The Tamil Nadu government has recently amended some provisions in the Revenue Standing Order 26 (A) to streamline the procedures for the exchange of government land (not involving water courses) with educational institutions and industries.
This is aimed at ensuring a “win-win situation” for both the government and the parties involved in such transactions. The decision to simplify the procedures followed the recommendations made by a five-member committee constituted by the government.
According to the G.O. issued by the Revenue Department earlier this month, educational institutions and industries could seek government poromboke land for expansion of their projects and institutions in exchange for patta land. The exchange of land is permissible for consolidation of the holdings of the applicant or for access to the patta land. The extent of land to be exchanged will be limited to 30% of the landholdings (block of land in relation to which the proposal for exchange has been made) in possession of the applicant with a clear title.
The five-member committee — comprising Finance Secretary N. Muruganandam; Revenue Secretary Kumar Jayant; Higher Education Secretary D. Karthikeyan; Special Secretary in the Finance Department Reeta Harish Thakkar; and Commissioner of Land Administration S. Nagarajan — recognised that land exchange is the preferred mode of disposal of land because of multiple factors.
“The patta land offered must be with a clear title and possession in favour of the applicant without any encumbrance, encroachment, litigation or dispute. The land given by the applicant as open space reservation or under any other requirements to the local body or any other public authority cannot be considered as patta land for exchange,” it said.
Where porombokes, partially or fully locked in a block of patta land of the applicant, are sought to be exchanged, the patta land must be given within the “same block of land”. The patta land will be valued as per the guideline value. For government land, the guideline value will be fixed as per the norms applicable to the fixation of guideline value of poromboke land. For cases wherein the guideline values are the same, the extent of land to be exchanged will also be the same. If the guideline value of government land is lower than the patta, irrespective of the difference in valuation, the patta land for exchange has to be equal to the extent of government land offered.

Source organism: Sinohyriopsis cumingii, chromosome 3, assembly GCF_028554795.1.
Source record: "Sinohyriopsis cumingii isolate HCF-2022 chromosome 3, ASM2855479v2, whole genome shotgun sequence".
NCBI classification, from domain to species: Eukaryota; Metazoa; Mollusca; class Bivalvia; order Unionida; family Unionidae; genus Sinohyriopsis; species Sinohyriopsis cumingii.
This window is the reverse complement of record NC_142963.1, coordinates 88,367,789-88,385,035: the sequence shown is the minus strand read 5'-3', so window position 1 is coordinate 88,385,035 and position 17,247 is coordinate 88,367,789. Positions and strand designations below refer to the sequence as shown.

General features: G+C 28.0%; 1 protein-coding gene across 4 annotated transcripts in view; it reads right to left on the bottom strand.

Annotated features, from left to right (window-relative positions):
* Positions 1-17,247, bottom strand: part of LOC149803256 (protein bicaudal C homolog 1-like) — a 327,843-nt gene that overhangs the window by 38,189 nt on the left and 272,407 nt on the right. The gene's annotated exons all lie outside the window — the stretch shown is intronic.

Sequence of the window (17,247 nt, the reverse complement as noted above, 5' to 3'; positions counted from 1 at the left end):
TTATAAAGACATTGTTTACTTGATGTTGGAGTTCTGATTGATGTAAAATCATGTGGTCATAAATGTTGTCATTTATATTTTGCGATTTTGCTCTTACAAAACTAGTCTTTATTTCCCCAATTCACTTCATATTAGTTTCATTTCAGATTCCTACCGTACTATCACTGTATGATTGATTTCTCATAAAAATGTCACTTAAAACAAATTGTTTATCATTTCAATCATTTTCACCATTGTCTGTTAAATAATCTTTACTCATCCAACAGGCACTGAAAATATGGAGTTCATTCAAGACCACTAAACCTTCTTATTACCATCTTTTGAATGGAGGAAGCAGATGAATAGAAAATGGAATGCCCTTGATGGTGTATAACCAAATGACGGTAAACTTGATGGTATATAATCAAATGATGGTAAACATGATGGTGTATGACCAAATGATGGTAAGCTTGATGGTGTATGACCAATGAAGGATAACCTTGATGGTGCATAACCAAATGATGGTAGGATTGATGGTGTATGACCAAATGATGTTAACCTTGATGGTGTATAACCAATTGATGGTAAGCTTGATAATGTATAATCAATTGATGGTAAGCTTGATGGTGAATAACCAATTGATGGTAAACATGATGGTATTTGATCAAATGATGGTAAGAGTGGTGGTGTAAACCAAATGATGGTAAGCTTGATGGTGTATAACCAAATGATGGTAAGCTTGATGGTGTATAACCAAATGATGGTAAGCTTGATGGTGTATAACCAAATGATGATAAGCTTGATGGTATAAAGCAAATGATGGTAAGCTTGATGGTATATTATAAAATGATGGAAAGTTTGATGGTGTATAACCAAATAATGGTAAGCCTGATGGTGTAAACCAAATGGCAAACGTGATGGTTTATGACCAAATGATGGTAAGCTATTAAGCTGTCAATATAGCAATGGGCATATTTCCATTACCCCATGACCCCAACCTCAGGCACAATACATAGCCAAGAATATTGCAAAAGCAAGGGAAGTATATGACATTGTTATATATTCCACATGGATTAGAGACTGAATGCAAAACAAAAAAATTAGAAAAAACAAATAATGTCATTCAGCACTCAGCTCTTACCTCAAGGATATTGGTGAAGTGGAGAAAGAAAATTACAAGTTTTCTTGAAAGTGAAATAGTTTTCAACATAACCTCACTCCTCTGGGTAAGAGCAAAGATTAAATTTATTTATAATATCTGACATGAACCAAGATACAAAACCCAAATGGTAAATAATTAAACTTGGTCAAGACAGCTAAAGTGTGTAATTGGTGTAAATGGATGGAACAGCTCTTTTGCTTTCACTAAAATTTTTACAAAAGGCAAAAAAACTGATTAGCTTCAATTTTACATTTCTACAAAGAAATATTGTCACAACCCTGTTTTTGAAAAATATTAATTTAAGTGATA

If the guideline value of government land is higher than patta land, there can be two methods (either of which can be used based on individual circumstances): patta land is offered which is equal in extent to government land and the price difference is given as money or more extent of patta land is taken for exchange so that the values of patta and poromboke land are equalised.
The committee observed that when the private sector goes for purchase and consolidation of land of considerable extent for projects, there are bound to be small pieces of government land within the same unit, which could be unobjectionable as well as objectionable poramboke such as small waterbodies, pathways, ‘kalam’ and ‘meikkal’.
“Unless a proper consolidation of the land is done incorporating these smaller parcels, implementation of the project becomes impossible. Exchange of such land helps in project implementation and at the same time consolidates the different fragments of public land into one or two parcels. Exchange will take care of water flow arrangements also by properly providing for waterways, wherever required,” the committee said.
Since the exchanged land can be obtained adjacent to the existing government land, consolidation of the government land could be done and protecting the same becomes easier in future. “Such consolidated government land can be put to better use. The criterion has to be based on better access to the exchanged land which becomes a government poromboke,” it reasoned.